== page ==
Tuesday, July 13, 2010

Taxing the Rich

Dana has a nice post on the liberal obsession with taxing behavior they dislike, which makes very good points, but lead me to this Ross Douthat column which argues that "taxing the rich" can sometimes be a good thing.

The left-wing instinct, when faced with high-rolling irresponsibility, is usually to call for tax increases on the rich. But the problem, here and elsewhere, isn’t exactly that we tax high rollers’ incomes too lightly. It’s that we subsidize their irresponsibility too heavily — underwriting their bad bets and bailing out their follies. The class warfare we need is a conservative class warfare, which would force the million-dollar defaulters to pay their own way from here on out.

Over the last couple of years, there's been a great deal of talk about "too big to fail" companies and bailing out banks and such. There are those who argue that such bailouts were necessary to keep our economy from falling off a cliff, but it certainly illuminates the idea that there's one set of rules for the rich and another for the rest of us.

Back during the S&L crisis of the late 1980s, I thought it was insane that there was federal insurance covering at least $100k of anybody's money in the shakiest institution in town. That insurance encouraged people to find the worst savings and loan with the highest interest rate to bank with, safe in the knowledge that they would be able to get their funds regardless of the institution's solvency. That the taxpayer was on the hook for these ponzi schemes was no matter to me; I liked getting the high interest rates. Of course, I was young and liberal then, not realizing that I would be expected to pay higher taxes for years to come for financing these bogus schemes.

It's 20 years later and, apparently, we've still not learned the S&L lesson that bailing out bad companies doesn't really improve their performance. Why are we still subsidizing bad business decisions for big businesses? No doubt the employees of said institutions would be harmed (fired) when the company goes bust, but why are GM employees more deserving of my tax dollars than my favorite doughnut shop owner?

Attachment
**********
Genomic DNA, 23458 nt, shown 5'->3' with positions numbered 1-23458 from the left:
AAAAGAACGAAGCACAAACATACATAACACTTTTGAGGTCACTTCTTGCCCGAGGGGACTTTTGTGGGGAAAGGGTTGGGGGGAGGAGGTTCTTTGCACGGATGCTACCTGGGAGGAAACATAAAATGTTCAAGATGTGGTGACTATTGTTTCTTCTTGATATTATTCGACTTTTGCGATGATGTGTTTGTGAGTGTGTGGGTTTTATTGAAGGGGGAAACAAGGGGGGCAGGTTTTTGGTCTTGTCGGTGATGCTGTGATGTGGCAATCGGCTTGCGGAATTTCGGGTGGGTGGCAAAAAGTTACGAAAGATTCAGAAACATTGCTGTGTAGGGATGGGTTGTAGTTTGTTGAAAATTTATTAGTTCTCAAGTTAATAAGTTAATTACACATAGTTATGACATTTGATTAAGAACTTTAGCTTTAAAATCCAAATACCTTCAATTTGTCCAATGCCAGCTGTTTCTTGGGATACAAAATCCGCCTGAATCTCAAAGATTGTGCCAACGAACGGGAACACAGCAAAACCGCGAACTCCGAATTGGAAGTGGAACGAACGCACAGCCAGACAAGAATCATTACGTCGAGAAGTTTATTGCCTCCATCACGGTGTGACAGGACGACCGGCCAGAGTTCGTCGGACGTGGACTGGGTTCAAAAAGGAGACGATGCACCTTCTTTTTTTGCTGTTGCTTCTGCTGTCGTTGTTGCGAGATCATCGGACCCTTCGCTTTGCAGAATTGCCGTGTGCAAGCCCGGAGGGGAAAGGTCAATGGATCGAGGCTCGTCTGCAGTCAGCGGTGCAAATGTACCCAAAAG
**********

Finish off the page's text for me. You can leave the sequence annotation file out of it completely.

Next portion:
This policy is typical of the way the federal government does business. In case after case, Washington’s web of subsidies and tax breaks effectively takes money from the middle class and hands it out to speculators and have-mores. We subsidize drug companies, oil companies, agribusinesses disguised as “family farms” and “clean energy” firms that aren’t energy-efficient at all. We give tax breaks to immensely profitable corporations that don’t need the money and boondoggles that wouldn’t exist without government favoritism.

Douthat also points out this subsidizing the rich is evident in Social Security and Medicare, as well. The problem with means testing those programs, though, is that they were never sold as welfare programs (which would make them more vulnerable to cost-cutting). We were all told that everyone gets a share. IMO, the biggest problem with Social Security is the cap on the tax. Why is it that only the first $106,800? If you're going to tax people for this, it would bring in more income to tax the whole thing, not that I'm a big tax-everybody-person.

The bottom line here is that subsidizing bad behavior is bad public policy, whether you're talking about welfare, unemployment, or government subsidies for businesses. They all send the wrong message: taxpayers are suckers.